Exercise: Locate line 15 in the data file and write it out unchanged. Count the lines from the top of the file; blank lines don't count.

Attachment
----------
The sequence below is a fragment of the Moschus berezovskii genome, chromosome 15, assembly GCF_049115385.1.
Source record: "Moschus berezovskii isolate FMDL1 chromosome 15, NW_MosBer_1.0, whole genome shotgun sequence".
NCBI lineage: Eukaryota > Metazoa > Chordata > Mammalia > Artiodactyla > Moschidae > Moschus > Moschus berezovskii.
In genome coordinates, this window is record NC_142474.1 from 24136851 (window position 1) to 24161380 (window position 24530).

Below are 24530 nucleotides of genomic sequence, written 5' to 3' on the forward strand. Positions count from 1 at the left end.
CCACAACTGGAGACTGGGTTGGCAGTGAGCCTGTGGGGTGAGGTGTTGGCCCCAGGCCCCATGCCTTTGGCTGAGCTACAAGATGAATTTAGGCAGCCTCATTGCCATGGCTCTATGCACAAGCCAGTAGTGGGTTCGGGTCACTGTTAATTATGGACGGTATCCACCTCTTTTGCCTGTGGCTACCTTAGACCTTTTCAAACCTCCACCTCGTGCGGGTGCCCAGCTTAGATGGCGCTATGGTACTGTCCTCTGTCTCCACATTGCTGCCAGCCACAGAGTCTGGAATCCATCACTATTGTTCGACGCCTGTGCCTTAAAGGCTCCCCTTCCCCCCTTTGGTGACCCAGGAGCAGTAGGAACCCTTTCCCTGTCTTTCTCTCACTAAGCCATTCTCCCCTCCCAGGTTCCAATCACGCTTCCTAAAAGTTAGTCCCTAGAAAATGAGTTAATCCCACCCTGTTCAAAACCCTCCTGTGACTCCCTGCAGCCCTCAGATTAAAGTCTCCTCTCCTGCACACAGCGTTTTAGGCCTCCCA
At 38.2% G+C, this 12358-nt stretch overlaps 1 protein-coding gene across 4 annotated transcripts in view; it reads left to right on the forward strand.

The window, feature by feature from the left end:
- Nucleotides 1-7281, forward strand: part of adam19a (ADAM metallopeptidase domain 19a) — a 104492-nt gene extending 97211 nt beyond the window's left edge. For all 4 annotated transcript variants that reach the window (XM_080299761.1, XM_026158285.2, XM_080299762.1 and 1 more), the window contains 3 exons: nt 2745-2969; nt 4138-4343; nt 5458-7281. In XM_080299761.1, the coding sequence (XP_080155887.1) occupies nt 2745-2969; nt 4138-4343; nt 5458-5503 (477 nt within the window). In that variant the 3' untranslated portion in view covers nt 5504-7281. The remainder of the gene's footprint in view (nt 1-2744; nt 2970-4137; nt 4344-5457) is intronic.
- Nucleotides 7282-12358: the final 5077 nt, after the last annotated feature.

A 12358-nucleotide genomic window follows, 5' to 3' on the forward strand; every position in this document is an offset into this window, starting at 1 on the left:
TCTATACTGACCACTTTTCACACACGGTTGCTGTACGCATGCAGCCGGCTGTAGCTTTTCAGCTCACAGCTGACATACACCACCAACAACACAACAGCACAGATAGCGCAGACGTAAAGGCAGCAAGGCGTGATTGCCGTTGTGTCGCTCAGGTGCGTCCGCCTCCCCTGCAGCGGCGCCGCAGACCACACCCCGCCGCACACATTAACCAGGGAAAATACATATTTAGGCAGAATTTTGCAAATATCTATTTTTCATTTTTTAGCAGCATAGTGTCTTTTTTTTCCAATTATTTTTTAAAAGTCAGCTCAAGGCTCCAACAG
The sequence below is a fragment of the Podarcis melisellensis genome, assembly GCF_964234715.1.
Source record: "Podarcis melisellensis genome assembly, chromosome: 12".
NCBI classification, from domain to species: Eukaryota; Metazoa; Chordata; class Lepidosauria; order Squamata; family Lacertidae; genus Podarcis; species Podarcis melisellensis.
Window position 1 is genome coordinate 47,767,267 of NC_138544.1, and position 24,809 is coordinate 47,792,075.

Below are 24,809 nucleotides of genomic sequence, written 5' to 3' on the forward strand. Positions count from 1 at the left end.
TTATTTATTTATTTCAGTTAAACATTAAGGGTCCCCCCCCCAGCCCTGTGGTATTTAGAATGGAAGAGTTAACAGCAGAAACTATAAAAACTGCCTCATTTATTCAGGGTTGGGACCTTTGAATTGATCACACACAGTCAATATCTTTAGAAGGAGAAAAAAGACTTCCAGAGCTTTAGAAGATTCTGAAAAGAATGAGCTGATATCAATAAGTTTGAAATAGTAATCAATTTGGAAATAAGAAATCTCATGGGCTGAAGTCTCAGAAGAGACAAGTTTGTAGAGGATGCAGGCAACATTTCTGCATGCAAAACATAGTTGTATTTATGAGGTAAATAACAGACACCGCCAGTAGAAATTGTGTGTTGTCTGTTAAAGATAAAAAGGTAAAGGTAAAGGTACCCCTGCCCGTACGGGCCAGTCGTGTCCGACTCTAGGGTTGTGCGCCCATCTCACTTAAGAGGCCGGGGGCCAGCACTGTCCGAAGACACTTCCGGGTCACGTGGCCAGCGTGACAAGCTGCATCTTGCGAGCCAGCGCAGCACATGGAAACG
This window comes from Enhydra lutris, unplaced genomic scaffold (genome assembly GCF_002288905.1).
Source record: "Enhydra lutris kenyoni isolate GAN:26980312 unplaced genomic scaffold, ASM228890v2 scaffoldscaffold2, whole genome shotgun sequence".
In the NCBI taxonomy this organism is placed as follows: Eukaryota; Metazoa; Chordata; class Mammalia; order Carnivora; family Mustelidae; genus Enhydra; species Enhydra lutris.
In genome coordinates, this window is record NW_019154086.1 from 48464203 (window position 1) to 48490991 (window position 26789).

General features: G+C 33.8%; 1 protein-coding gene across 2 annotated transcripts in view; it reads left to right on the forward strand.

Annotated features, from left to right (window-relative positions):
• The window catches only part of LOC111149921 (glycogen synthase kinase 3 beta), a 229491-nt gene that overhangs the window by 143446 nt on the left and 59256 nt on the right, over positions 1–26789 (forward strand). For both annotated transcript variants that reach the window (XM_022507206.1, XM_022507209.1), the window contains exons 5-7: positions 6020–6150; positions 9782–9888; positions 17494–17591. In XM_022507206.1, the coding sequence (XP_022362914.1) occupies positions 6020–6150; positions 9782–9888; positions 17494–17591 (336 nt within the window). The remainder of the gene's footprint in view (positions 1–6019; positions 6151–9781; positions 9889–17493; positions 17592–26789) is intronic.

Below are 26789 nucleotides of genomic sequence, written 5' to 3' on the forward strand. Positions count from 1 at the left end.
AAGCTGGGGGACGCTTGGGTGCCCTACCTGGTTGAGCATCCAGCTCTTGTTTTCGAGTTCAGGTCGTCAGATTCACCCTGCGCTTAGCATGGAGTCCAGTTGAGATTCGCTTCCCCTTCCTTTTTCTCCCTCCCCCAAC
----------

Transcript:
NCBI classification, from domain to species: Eukaryota; Metazoa; Chordata; class Lepidosauria; order Squamata; family Lacertidae; genus Podarcis; species Podarcis melisellensis.